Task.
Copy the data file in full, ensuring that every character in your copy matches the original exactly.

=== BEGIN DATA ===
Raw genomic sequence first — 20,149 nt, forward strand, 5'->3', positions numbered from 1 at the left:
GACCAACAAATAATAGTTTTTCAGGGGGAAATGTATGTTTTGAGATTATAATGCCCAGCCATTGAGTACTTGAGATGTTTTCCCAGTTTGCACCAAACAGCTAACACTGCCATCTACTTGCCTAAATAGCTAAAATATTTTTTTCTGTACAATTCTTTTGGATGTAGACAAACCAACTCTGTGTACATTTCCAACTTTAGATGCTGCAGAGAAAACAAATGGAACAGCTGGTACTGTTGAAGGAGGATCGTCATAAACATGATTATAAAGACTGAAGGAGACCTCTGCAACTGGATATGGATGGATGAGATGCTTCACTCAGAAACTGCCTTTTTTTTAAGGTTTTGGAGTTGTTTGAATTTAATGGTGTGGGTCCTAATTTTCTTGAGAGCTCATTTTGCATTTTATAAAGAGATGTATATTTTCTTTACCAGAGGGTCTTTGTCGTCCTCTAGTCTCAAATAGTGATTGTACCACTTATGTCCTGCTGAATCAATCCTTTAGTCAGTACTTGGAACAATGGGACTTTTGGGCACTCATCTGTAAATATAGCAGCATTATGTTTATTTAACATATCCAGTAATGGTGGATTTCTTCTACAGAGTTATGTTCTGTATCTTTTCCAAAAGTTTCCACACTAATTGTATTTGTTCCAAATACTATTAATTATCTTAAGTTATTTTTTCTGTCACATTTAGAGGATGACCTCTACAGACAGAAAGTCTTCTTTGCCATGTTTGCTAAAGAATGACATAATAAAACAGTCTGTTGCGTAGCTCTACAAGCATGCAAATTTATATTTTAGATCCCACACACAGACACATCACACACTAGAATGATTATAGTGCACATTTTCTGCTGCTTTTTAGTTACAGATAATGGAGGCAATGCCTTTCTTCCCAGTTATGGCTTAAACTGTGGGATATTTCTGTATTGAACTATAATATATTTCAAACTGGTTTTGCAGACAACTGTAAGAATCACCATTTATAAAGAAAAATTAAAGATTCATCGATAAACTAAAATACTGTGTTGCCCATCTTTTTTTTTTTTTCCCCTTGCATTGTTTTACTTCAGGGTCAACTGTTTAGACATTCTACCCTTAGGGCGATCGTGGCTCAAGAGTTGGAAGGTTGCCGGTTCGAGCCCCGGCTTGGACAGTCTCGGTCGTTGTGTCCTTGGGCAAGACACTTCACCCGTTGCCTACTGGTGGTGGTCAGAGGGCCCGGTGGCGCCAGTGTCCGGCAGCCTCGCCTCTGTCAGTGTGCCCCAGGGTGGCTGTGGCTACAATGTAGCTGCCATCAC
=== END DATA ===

Raw genomic sequence first — 20,149 nt, forward strand, 5'->3', positions numbered from 1 at the left:
GACCAACAAATAATAGTTTTTCAGGGGGAAATGTATGTTTTGAGATTATAATGCCCAGCCATTGAGTACTTGAGATGTTTTCCCAGTTTGCACCAAACAGCTAACACTGCCATCTACTTGCCTAAATAGCTAAAATATTTTTTTCTGTACAATTCTTTTGGATGTAGACAAACCAACTCTGTGTACATTTCCAACTTTAGATGCTGCAGAGAAAACAAATGGAACAGCTGGTACTGTTGAAGGAGGATCGTCATAAACATGATTATAAAGACTGAAGGAGACCTCTGCAACTGGATATGGATGGATGAGATGCTTCACTCAGAAACTGCCTTTTTTTTAAGGTTTTGGAGTTGTTTGAATTTAATGGTGTGGGTCCTAATTTTCTTGAGAGCTCATTTTGCATTTTATAAAGAGATGTATATTTTCTTTACCAGAGGGTCTTTGTCGTCCTCTAGTCTCAAATAGTGATTGTACCACTTATGTCCTGCTGAATCAATCCTTTAGTCAGTACTTGGAACAATGGGACTTTTGGGCACTCATCTGTAAATATAGCAGCATTATGTTTATTTAACATATCCAGTAATGGTGGATTTCTTCTACAGAGTTATGTTCTGTATCTTTTCCAAAAGTTTCCACACTAATTGTATTTGTTCCAAATACTATTAATTATCTTAAGTTATTTTTTCTGTCACATTTAGAGGATGACCTCTACAGACAGAAAGTCTTCTTTGCCATGTTTGCTAAAGAATGACATAATAAAACAGTCTGTTGCGTAGCTCTACAAGCATGCAAATTTATATTTTAGATCCCACACACAGACACATCACACACTAGAATGATTATAGTGCACATTTTCTGCTGCTTTTTAGTTACAGATAATGGAGGCAATGCCTTTCTTCCCAGTTATGGCTTAAACTGTGGGATATTTCTGTATTGAACTATAATATATTTCAAACTGGTTTTGCAGACAACTGTAAGAATCACCATTTATAAAGAAAAATTAAAGATTCATCGATAAACTAAAATACTGTGTTGCCCATCTTTTTTTTTTTTTCCCCTTGCATTGTTTTACTTCAGGGTCAACTGTTTAGACATTCTACCCTTAGGGCGATCGTGGCTCAAGAGTTGGAAGGTTGCCGGTTCGAGCCCCGGCTTGGACAGTCTCGGTCGTTGTGTCCTTGGGCAAGACACTTCACCCGTTGCCTACTGGTGGTGGTCAGAGGGCCCGGTGGCGCCAGTGTCCGGCAGCCTCGCCTCTGTCAGTGTGCCCCAGGGTGGCTGTGGCTACAATGTAGCTGCCATCAC